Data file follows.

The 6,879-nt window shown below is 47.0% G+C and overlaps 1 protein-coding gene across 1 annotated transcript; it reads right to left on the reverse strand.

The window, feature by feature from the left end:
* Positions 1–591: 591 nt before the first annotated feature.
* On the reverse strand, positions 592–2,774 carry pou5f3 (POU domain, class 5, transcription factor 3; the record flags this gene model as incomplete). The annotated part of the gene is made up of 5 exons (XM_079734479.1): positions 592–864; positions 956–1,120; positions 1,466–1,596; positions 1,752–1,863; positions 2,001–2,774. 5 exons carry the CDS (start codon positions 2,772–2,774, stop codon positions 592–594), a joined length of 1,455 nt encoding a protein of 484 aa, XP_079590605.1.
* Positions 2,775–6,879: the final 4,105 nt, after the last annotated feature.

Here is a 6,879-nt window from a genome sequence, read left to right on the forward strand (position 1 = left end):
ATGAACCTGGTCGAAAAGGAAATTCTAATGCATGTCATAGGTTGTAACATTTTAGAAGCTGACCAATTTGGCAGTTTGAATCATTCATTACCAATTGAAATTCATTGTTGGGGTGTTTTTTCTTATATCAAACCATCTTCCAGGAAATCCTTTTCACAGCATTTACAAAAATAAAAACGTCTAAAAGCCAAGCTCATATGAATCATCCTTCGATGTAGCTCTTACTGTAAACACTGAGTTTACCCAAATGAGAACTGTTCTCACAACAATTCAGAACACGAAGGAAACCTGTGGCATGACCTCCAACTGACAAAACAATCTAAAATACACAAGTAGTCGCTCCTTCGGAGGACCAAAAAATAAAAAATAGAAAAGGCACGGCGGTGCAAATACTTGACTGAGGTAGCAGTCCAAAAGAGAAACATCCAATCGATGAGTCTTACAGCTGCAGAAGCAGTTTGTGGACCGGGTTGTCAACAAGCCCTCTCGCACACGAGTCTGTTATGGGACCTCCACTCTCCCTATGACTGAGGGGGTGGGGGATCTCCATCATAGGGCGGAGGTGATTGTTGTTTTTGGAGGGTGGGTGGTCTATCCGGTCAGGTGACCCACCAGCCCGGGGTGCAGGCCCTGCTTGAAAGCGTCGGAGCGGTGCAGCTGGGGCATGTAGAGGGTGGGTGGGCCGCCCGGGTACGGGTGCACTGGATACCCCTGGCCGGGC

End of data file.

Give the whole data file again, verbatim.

The 6,879-nt window shown below is 47.0% G+C and overlaps 1 protein-coding gene across 1 annotated transcript; it reads right to left on the reverse strand.

The window, feature by feature from the left end:
* Positions 1–591: 591 nt before the first annotated feature.
* On the reverse strand, positions 592–2,774 carry pou5f3 (POU domain, class 5, transcription factor 3; the record flags this gene model as incomplete). The annotated part of the gene is made up of 5 exons (XM_079734479.1): positions 592–864; positions 956–1,120; positions 1,466–1,596; positions 1,752–1,863; positions 2,001–2,774. 5 exons carry the CDS (start codon positions 2,772–2,774, stop codon positions 592–594), a joined length of 1,455 nt encoding a protein of 484 aa, XP_079590605.1.
* Positions 2,775–6,879: the final 4,105 nt, after the last annotated feature.

Here is a 6,879-nt window from a genome sequence, read left to right on the forward strand (position 1 = left end):
ATGAACCTGGTCGAAAAGGAAATTCTAATGCATGTCATAGGTTGTAACATTTTAGAAGCTGACCAATTTGGCAGTTTGAATCATTCATTACCAATTGAAATTCATTGTTGGGGTGTTTTTTCTTATATCAAACCATCTTCCAGGAAATCCTTTTCACAGCATTTACAAAAATAAAAACGTCTAAAAGCCAAGCTCATATGAATCATCCTTCGATGTAGCTCTTACTGTAAACACTGAGTTTACCCAAATGAGAACTGTTCTCACAACAATTCAGAACACGAAGGAAACCTGTGGCATGACCTCCAACTGACAAAACAATCTAAAATACACAAGTAGTCGCTCCTTCGGAGGACCAAAAAATAAAAAATAGAAAAGGCACGGCGGTGCAAATACTTGACTGAGGTAGCAGTCCAAAAGAGAAACATCCAATCGATGAGTCTTACAGCTGCAGAAGCAGTTTGTGGACCGGGTTGTCAACAAGCCCTCTCGCACACGAGTCTGTTATGGGACCTCCACTCTCCCTATGACTGAGGGGGTGGGGGATCTCCATCATAGGGCGGAGGTGATTGTTGTTTTTGGAGGGTGGGTGGTCTATCCGGTCAGGTGACCCACCAGCCCGGGGTGCAGGCCCTGCTTGAAAGCGTCGGAGCGGTGCAGCTGGGGCATGTAGAGGGTGGGTGGGCCGCCCGGGTACGGGTGCACTGGATACCCCTGGCCGGGC